While most of these technologies can be connected to those used in other autonomous robots, safety is critical for the automotive robots, so these have lot more policies and regulations to consider while operating. This also applies to the ruggedness of the electronics that they use. The fact that electronics in vehicles has increased a lot over the years is an obvious point now that cars were some of the hottest attractions at the International Consumer Electronics Show (CES) 2014.
Sensors that empower self-driving cars have started showing up in mid-range cars for limited uses, like ultrasonic systems and front-mounted radar for adaptive cruise control. Automakers are making the most of this by using the concept of sensor fusion to combine data from different sensor systems and cameras to enable the car to make a decision before the driver even knows what’s happening.
In a report on CNN, Dr Werner Huber, BMW project manager driver, spoke about how the car is now becoming a driving and moving robot. And the Federal Bureau of Investigation (FBI) feels that driverless cars could be used as lethal weapons, as per a report released by their Strategic Issues Group.
Step five to world domination: replace humans
What the industrial revolution did to manual labourers in the last century is being done to knowledge-workers (like you and me) now. Medical industry is also witnessing breakthrough innovations powered by robotics. “Most of the intelligent systems introduced in medical industry are still under trial and not certified yet to be used widespread,” says Satish Mohanram of NI, “but the applications in these fields are huge.” One such possibility is a system that can diagnose a medical condition and prescribe remedies for the situation. It could potentially perform telemedicine on its own.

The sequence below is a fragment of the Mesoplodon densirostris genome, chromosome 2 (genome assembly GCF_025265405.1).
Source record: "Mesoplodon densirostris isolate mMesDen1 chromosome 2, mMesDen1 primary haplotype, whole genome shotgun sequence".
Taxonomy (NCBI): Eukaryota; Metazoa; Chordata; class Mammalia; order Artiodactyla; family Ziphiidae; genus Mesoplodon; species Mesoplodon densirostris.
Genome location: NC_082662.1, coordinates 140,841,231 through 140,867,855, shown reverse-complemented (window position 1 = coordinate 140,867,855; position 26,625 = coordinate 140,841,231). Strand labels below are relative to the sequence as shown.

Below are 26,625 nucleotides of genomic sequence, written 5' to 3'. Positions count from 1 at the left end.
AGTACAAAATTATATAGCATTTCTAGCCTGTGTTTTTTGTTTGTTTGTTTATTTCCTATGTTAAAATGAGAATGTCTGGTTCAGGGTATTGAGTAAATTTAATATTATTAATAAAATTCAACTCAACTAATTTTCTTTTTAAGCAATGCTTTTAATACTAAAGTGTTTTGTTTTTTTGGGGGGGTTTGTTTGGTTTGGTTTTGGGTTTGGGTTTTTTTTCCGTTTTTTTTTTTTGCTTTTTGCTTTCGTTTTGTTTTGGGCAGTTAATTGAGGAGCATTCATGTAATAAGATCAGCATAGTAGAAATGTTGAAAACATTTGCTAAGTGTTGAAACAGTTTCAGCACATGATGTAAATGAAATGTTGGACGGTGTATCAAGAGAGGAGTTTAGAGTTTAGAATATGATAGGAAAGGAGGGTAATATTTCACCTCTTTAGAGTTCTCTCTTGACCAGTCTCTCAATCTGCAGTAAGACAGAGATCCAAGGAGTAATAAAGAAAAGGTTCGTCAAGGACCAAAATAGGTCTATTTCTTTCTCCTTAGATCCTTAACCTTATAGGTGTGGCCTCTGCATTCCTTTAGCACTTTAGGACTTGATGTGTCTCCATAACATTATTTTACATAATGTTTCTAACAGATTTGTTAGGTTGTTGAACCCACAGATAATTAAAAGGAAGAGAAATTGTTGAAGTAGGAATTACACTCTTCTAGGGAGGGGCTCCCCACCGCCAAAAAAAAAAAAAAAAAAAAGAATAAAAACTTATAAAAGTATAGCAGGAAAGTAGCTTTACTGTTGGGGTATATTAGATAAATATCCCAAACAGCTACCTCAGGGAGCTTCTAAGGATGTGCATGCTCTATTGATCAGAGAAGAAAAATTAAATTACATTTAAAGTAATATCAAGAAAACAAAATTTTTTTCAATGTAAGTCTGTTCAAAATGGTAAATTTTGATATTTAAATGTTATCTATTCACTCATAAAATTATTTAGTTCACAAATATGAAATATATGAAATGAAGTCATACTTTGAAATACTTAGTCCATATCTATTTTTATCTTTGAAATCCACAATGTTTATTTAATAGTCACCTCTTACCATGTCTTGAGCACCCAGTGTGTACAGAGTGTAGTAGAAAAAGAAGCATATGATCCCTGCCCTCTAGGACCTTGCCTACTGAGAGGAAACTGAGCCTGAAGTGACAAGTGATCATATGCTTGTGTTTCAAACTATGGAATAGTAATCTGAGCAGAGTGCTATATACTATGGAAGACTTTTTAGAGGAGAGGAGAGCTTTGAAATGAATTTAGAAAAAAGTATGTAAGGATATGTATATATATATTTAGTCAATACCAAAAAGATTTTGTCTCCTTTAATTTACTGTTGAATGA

Not all robots that replace humans are humanoid though. A human sperm-shaped, tiny (322µm long, 5.2µm wide and 42µm thick), swimming microbot with a magnetic head is a competitor with the most senior of doctors for performing surgery. Armed with a 200nm cobalt-nickel layer, this little fellow creates a dipole moment that allows this flexible structure to align along weak oscillating magnetic field lines, and hence generate a propulsion mechanism. This robot, named as MagnetoSperm, could assist targeted drug delivery, in-vitro fertilisation and even perform minimally invasive surgeries.
It is not just doctors that could get replaced, robots can affect even gourmet chefs. San Francisco-based Momentum Machines has a robot that occupies just 155 square centimetre (24 square inch) space. This robot takes customised orders and produces around 360 gourmet burgers per hour. Since the burgers are produced entirely by the machine and untouched by human hands, it is more sanitary. Higher productivity, lower cost (except the initial investment) and consistency are some other features of this machine.
What the future holds
At this rate, we are soon approaching the retro-future depicted in The Jetsons and WALL·E. Robots taking up human jobs could mean not only faster, better and cheaper services but, perhaps, also unemployment and lower wages for existing employees. Well we are facing a question very similar to what we did when computers were first introduced into the mainstream.
Perhaps it is time to think of the possibilities for working in a world where robots perform major tasks and are even judged as being better than humans. After all, they don’t have emotional problems, criminal tendencies or try to understand the meaning of life. Yet.
Dilin Anand is a senior assistant editor at EFY.
Anagha P is a dancer, karaoke aficionado, and a technical correspondent at EFY. Find her on Twitter @AnuBomb.